A diverse, cross-industry member group joined digitally for our first Sustainability Forum meeting after the summer holidays. Welcoming Tore Eliassen, Head of Department Energy Markets & Technology at DNV and Varg Folkman, Associate at BCW, a passionate group discussed the current state and expected developments within the energy transition and ESG reporting.
DNV’s Tore Eliassen described how the energy transition is bringing unprecedented change for all industries in the lead up to 2030. A seasoned professional in the field of oil and gas, and most recently renewables and sustainability, Tore is, in sorts, in his own transition. He opened by affirming that individuals, corporations, and governments must act to reduce environmental impact; the very foundation of the energy shift.
His team at DNV sees that gas investments are robust and will continue to be the world’s primary energy supply for years ahead, but that the number of oil projects and portfolios are decreasing, opting instead for a focus on energy efficiency and investment in low-carbon infrastructure. Internally, this is represented by DNV’s merging of their Energy and Oil & Gas departments into Energy Systems.
Eliassen highlighted several solutions in the energy transition, one being improved efficiency – “a quiet hero,” increased electrification, the rapid growth of wind and solar energy and renewables. The hard-to-abate sectors will have to decarbonize and deploy carbon capture and storage, and green hydrogen is set to become more affordable. We will see data-driven optimization on cloud computing platforms to reduce the IT energy footprint and continue to see significant innovations in the maritime sector. The new normal for companies is the pathway to net-zero.
As it applies to Norway, Eliassen stated that the challenge now is “transforming the North Sea from an oil and gas wonder to also becoming a renewable energy hub for Europe.”
While integrating sustainable practices is crucial, so is being held accountable for their implementation and impact. To this end, Environmental, Social and Governance (ESG) reporting has a key role to play. A comprehensive set of reporting standards is crucial to equal comparison across companies and industries, but the current 600+ different standards are anything but easy to translate.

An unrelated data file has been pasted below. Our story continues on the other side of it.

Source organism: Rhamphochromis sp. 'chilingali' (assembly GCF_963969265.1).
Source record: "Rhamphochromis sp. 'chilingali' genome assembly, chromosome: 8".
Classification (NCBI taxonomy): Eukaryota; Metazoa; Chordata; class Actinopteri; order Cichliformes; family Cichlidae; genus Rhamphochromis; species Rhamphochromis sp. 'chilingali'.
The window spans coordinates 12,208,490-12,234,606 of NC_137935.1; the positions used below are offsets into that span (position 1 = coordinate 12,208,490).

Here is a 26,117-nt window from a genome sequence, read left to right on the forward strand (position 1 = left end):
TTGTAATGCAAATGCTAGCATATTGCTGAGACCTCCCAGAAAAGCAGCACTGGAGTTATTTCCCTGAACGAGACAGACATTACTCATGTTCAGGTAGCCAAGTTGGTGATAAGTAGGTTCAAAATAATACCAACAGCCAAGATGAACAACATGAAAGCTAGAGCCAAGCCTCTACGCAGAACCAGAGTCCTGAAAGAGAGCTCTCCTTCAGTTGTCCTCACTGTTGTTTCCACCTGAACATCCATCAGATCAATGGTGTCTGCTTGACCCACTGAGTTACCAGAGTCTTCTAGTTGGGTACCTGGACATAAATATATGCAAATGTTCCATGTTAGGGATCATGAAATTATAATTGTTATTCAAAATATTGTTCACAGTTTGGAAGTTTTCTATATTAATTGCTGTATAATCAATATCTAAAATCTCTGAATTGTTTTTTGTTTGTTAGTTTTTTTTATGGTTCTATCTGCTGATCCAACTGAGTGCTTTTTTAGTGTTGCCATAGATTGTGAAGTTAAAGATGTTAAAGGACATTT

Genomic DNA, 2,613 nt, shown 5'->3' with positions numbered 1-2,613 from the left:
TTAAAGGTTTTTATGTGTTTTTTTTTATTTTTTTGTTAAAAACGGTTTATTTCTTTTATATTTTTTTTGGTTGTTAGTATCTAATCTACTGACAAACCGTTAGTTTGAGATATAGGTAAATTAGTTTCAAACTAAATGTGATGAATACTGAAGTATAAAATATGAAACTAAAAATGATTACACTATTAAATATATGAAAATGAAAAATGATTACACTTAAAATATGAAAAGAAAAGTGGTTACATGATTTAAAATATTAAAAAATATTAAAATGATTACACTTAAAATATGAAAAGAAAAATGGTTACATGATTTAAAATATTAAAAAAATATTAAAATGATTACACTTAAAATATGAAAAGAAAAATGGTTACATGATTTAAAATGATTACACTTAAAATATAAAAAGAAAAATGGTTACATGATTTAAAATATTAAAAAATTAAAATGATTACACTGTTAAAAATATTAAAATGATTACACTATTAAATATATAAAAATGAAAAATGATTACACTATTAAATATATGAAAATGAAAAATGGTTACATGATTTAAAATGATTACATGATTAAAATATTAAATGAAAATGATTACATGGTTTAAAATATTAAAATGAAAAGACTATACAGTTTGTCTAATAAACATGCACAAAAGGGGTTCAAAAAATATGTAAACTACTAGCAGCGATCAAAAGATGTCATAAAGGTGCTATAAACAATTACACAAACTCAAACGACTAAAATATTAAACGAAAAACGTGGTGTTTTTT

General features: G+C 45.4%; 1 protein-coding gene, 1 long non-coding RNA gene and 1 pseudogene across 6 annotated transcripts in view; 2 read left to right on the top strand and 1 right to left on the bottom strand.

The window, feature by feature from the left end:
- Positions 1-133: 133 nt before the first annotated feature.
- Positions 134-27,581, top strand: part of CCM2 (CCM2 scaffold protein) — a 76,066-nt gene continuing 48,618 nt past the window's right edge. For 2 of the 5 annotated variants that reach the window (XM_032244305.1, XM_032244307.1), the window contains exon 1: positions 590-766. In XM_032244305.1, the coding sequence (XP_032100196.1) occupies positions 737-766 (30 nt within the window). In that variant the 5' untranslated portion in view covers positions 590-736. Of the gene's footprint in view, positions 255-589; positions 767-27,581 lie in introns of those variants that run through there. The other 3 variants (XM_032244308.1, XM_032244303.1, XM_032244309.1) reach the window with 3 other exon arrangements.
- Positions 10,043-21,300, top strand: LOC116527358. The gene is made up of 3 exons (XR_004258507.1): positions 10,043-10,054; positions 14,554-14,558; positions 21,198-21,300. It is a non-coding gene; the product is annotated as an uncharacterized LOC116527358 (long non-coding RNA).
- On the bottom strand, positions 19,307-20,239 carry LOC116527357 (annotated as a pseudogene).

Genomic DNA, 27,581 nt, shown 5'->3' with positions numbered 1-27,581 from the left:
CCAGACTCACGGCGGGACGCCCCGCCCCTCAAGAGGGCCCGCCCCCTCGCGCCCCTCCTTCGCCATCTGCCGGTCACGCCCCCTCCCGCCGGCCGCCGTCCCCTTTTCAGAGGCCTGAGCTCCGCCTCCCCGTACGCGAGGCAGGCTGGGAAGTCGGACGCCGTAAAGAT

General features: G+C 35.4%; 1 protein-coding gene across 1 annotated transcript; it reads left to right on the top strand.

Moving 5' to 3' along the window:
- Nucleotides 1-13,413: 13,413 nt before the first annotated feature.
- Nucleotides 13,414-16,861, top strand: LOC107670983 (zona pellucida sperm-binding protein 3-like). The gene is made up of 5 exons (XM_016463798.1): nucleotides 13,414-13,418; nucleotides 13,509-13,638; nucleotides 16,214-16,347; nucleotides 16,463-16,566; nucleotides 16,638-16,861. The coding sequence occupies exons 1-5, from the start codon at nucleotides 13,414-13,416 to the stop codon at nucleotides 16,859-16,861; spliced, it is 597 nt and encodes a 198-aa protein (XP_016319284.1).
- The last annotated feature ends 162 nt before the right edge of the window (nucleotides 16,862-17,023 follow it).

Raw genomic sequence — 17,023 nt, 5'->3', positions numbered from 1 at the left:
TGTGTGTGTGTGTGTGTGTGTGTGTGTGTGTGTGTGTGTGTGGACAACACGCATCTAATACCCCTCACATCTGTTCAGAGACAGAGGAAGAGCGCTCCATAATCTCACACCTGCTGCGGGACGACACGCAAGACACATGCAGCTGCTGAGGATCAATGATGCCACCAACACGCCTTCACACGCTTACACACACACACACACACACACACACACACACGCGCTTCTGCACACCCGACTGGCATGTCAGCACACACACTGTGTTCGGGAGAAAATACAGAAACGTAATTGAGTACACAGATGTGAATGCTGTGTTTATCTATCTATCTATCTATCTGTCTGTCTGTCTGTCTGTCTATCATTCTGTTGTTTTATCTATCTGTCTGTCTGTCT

Large discrepancies can be found when comparing ESG performance reports, which then calls into question their validity and relevance.
Efforts to standardize reporting metrics are being made. The Task Force on Climate Related Financial Disclosures (TCFD) was created by the Financial Stability Board, which assesses climate related systemic risk in the economy. The International Financial Reporting Standards Foundation (IFRS) foundation will launch the Sustainability Standards Board (SSB) at The United Nation’s Climate Change Conference COP26, and is likely to become “the gold standard” for ESG measuring. Five of the most widely used standards (GRI SASB, CDP, CDSB, and IIRC) are also combining efforts, guiding the IFRS when SSB launces.
There is, according to Varg Folkman, additional momentum moving towards standardized sets of rules, backed by EU’s Corporate Sustainability Reporting Directive. Of interest to attendees, Folkman highlighted that the trend appears to be towards mandatory reporting.
Looking forward, both Eliassen and Folkman stressed the significance of the IPCC report (Intergovernmental Panel on Climate Change) released in August 2021, and its reignition of sustainability urgency. The EU was also named as an important driver, building upon environmental policies over time with concrete measures such as the Green Deal and EU taxonomy.
Future success is dependent upon running a sustainable business – for people, planet, and profit. Hence, AmCham brings select, cross-industry member company representatives together on an ongoing basis to discuss opportunities, facilitate open exchange and determine how AmCham members can best contribute to Norwegian and US sustainability agendas going forward.